In some respects, the work executed by Messrs. Pearson in Mexico was even more striking. So far back as 1607 Enrico Martinez made an attempt to drain off the low-lying lakes in the Valley of Mexico by tunnelling under the mountains at Nochistongo. This work collapsed shortly after its completion, and the inundations recommenced with the loss of some 30,000 lives. An open cutting was next proposed, but though the plan was accepted in 1637 it was not completed till 1789. This work, moreover, still left the city subject to flooding. Nothing further was done till 1856, when plans for additional works were called for; but little or nothing was done till 1885, when an American firm undertook the construction of the drainage canal required, but made such slow progress that, in 1889, Messrs. Pearson were called in to take over the works and complete them. The greater part was finished in 1896, but the formal opening did not take place till 1900. The connection with Mexico thus commenced, led to large contracts being entrusted to the firm, who constructed, accordingly, the Tehuantepec Railway, which was opened in 1902.

This work involved the construction of no less than 846 bridges and culverts. The most important of these was the steel bridge over the Jaltepec River at Santa Lucretia. This bridge is a five-span structure with a total length of 560 ft. The firm also undertook harbour improvement works at Puerto Alexico, Salina Cruz, and at Santa Cruz. In the course of operations at the latter site, the suction dredger brought up on one occasion a cannon ball weighing 32 lb.

The firm also carried through port improvements at Valparaiso, which cost some 3,000,000£.

They were also responsible for much work of the same character in Great Britain, carrying through important contracts at Liverpool, Cardiff, Port Talbot, Hull, Southampton, Seaham and Dover. The latter work, owing to the Admiralty requiring a harbour with an area of 610 acres, was an exceptionally heavy undertaking. Messrs. Pearson were also responsible for the new docks at Malta and for a dry dock at Halifax.

Amongst the latest of Messrs. Pearson’s important contracts was that for the Sennar dam, constructed across the Blue Nile at a point some 277 km. up-stream from Khartoum. This enormous structure has a total length of 3,025 metres, and a maximum height above foundation level of 39.5 metres. The total masonry aggregated 422,000 cubic metres. This dam will retain 636 million cubic metres of water and will provide for the irrigation of 300,000 acres. This work was commenced in 1914, but progress was interrupted by the war. In 1919 an attempt was made to restart, but under the conditions then prevailing no contractor was ready to enter into a firm contract. This was, however, done by Messrs. Pearson in 1922, and they started work accordingly in the December of that year, completing it in July, 1925. The engineering difficulties were added to by the unhealthiness of the climate, and the contractors accordingly reduced work to a minimum during the three “mosquito” months of the year, and made special arrangements to check the breeding of the pests. Supplemental to the dam was the construction of the canal conveying the water to the land to be irrigated. This is 114 km. long and its construction involved over 10 million cubic metres of excavation.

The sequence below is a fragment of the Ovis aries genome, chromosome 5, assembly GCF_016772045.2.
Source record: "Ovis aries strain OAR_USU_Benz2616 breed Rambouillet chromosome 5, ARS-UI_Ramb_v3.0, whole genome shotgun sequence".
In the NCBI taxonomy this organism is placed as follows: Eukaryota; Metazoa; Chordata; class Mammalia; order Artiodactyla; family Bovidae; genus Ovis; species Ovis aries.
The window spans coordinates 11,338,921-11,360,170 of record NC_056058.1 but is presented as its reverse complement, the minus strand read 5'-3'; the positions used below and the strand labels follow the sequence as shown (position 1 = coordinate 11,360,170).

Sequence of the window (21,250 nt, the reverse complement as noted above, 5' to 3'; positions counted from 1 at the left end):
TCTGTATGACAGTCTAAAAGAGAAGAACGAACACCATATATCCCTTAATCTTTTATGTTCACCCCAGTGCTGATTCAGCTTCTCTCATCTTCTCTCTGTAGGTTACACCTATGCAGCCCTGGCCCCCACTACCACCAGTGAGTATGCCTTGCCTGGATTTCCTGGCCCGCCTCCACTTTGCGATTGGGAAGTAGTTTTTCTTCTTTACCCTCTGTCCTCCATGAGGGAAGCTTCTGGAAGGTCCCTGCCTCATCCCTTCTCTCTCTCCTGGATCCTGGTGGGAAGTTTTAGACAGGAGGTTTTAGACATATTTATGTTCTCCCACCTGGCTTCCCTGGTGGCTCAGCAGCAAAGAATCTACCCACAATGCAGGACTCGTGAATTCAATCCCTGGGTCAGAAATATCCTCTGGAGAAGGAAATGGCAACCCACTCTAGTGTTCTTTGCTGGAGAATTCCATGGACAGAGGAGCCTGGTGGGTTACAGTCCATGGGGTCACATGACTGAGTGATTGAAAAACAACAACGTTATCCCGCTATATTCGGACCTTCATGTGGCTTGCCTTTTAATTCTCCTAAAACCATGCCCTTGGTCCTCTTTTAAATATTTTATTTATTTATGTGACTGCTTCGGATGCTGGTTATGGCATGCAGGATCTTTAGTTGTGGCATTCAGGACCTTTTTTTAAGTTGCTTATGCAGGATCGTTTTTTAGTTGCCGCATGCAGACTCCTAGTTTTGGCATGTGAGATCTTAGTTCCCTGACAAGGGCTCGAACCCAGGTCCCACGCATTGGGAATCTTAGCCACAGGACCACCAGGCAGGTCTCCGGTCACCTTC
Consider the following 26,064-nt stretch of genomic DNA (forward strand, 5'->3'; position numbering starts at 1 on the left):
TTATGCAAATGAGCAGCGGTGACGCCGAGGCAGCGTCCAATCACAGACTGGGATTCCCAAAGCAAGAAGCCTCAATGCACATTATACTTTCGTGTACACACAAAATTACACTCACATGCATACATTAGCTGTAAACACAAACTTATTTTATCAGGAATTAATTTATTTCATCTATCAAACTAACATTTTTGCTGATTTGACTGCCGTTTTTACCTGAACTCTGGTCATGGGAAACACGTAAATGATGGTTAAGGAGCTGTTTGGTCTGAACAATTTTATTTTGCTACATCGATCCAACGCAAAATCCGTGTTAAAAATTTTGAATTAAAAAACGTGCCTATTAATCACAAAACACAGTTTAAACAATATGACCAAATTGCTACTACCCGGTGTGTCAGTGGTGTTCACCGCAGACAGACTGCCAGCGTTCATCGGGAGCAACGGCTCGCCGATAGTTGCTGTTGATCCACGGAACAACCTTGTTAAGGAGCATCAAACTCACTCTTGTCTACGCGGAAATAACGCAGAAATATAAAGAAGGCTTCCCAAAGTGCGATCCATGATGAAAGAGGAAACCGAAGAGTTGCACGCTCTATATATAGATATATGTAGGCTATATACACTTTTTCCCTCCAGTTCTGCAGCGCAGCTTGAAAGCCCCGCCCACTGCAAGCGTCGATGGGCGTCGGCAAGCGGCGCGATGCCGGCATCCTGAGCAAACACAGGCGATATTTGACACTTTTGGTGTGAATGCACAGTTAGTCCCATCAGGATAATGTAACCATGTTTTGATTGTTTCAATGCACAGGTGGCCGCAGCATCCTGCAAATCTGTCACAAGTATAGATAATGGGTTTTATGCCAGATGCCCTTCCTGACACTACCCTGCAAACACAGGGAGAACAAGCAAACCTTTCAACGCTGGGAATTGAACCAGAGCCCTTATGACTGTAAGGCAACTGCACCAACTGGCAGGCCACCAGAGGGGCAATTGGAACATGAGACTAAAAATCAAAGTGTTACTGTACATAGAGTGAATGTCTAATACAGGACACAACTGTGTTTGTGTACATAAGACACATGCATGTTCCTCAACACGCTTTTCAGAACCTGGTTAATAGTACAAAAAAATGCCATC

Mention should also be made of the prime role played by Lord Cowdray in developing the oil resources of Mexico. In this connection he exhibited a courage and enterprise which can only be adequately described as extraordinary. It was he, moreover, who devised the system of loading oil tankers through a floating pipe. Whilst his financial and business ability were of an exceptionally high order, he was also an exceedingly competent engineer, and quite capable at need of acting as his own foreman. A baronetcy was conferred on him in 1894, and he was created a Baron in 1910. In 1916, he was raised to a Viscount, being made P.C. and G.C.V.O. in 1925. In 1917 he served as President of the Air Board. He was Rector of Aberdeen University from 1918 to 1921, and his death occurred within two days of the date when it had been arranged to confer upon him the freedom of that city."

See Also


Sources of Information

  • [1] Wikipedia
  • Biography, ODNB